D.C. Fire Chief Urged To Quit
Tuesday, June 20, 2006
Two leading candidates for mayor called for the resignation or firing of D.C. Fire Chief Adrian H. Thompson yesterday in light of a report detailing widespread breakdowns in the city's emergency response system following the fatal attack on retired New York Times reporter David E. Rosenbaum.
Mayor Anthony A. Williams (D) offered a restrained response to the requests, telling reporters that "we will have to wait and see" about Thompson's future.
In a D.C. Council chamber yesterday, Thompson listened as Inspector General Charles J. Willoughby highlighted key findings that concluded an "unacceptable chain of failure" by the city's Fire and Emergency Medical Services Department, the police department and Howard University Hospital in providing medical attention to Rosenbaum. During an after-dinner stroll in his Upper Northwest neighborhood in early January, Rosenbaum was assaulted, but firefighters and emergency medical technicians who responded concluded he was intoxicated because he was vomiting and smelled of alcohol.
The assessment that he was "just another drunk," Willoughby told the council's Committee on the Judiciary, precipitated a chain of failures. Rosenbaum, who had been beaten over the head with a pipe and robbed, died two days later.
As Thompson faced questions from council members, Ward 4 council member and mayoral contender Adrian M. Fenty (D), who did not attend the hearing, circulated a letter he had sent to Williams asking him to terminate the fire chief immediately.
"The response to Mr. Rosenbaum's need for emergency care was wholly unacceptable and suggests an agency in disarray," Fenty wrote.
Council Chairman Linda W. Cropp, also a mayoral candidate, questioned Thompson about the difference between the inspector general's findings and a report Thompson issued in January stating "everything possible" was done to care for Rosenbaum.
After the hearing, Cropp said she told Williams that day that she wanted the chief to resign. "Most people make mistakes, but when you find mistakes this serious, it cannot be kept hidden," Cropp said.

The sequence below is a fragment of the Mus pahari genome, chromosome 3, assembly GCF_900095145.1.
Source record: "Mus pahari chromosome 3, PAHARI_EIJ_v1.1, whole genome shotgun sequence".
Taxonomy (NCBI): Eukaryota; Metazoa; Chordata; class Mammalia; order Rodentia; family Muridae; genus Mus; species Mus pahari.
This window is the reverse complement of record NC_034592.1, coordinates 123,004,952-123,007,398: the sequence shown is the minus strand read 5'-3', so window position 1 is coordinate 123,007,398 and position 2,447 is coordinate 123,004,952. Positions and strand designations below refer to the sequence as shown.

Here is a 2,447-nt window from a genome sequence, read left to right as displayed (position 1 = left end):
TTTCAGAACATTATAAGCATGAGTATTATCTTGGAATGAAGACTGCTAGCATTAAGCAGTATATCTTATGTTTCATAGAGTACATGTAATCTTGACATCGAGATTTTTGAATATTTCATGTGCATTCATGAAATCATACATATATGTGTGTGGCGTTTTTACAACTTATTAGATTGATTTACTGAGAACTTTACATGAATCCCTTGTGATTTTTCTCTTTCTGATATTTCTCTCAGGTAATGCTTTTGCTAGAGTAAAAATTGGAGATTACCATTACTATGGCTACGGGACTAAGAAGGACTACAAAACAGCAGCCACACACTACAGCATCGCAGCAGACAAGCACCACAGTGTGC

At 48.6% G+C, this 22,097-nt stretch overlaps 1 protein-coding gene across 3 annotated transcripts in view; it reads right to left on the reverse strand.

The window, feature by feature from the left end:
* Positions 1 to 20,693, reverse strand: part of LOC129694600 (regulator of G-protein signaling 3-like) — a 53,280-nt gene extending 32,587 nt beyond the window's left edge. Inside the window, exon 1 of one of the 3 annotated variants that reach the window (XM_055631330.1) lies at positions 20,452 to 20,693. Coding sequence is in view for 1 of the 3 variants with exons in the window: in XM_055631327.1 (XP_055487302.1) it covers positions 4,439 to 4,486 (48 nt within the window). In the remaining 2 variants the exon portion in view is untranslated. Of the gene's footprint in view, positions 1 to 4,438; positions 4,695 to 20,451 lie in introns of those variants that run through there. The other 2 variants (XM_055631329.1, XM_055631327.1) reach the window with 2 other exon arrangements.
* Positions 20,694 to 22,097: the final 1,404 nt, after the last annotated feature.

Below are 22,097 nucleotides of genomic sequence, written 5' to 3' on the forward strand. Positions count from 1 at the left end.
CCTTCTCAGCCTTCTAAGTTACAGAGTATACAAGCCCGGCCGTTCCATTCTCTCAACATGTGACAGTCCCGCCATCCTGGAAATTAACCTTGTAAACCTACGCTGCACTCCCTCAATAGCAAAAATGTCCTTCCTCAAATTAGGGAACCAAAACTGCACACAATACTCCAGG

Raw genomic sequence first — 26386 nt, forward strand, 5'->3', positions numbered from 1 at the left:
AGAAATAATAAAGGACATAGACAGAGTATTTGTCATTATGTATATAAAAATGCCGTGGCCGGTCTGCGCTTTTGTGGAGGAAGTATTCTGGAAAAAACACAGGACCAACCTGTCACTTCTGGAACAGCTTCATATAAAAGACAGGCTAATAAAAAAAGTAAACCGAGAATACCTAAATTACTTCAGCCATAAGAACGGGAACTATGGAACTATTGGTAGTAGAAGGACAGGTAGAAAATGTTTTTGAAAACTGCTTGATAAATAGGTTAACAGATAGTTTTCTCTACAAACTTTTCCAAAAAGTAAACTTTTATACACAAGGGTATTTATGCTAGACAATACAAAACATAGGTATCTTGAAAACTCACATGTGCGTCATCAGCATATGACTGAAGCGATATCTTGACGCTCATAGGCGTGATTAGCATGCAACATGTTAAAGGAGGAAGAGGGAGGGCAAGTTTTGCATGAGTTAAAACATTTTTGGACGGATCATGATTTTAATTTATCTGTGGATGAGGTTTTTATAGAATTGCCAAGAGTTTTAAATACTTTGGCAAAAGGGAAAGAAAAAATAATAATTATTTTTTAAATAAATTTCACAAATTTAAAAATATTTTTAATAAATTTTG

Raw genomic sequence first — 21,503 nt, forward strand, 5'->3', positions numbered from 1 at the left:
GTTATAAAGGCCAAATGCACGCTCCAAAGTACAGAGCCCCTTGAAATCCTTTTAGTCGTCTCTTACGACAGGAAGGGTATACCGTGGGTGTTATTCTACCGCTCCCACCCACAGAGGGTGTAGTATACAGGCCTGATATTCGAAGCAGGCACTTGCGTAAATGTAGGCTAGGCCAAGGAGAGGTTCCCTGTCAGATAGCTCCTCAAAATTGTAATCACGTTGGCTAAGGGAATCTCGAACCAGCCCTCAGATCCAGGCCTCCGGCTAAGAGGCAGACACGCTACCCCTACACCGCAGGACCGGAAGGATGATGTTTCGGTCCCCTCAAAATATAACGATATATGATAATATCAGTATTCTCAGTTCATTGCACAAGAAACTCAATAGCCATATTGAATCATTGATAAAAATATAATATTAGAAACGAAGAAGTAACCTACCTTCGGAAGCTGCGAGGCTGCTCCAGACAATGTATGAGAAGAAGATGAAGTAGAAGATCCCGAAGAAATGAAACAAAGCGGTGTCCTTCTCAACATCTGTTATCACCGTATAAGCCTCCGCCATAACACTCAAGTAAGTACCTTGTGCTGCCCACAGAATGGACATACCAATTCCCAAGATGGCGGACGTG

Thompson said that last week he had fired one of the emergency medical technicians involved in the botched response and is determining disciplinary action for other first responders.
"Some corrective actions have been taken, and yes, there will be more to follow," Thompson told council member Phil Mendelson (D-At Large), chairman of the judiciary committee.
Thompson criticized some managers and workers in his department: "We have leaders who refuse to lead and so-called followers who believe the rules do not apply to them at all."
Given the inspector general's concern of an "impaired work ethic," council members said they lacked confidence in the agency and its leadership.
"The report came out [last week] and the mayor is still talking about 'We're going to take action,' " said Ward 3 council member Kathy Patterson (D), who represents the neighborhood where Rosenbaum lived. "When is it going to be past tense?"
Thompson said he hasn't spoken with Williams since Willoughby released the scathing 67-page report Friday, and he declined to say whether he would resign. "If my stepping down is going to improve the situation, which I don't believe it will . . . you'll just have another person as fire chief, and what is he or she going to do to stop the situation from occurring again?" he said after the hearing.
Before he began his testimony, the chief apologized to Marcus Rosenbaum, the brother of the victim, who was in the audience.
"The fact these people could act this way demonstrates a lack of clear leadership at the top," Marcus Rosenbaum said afterward.
Patterson asked how many firefighters lack emergency response training, as the lead firefighter in the Rosenbaum case was not certified. Thompson said 56 firefighters lacked certification, explaining that those who joined the department before 1987 were exempt from the requirement.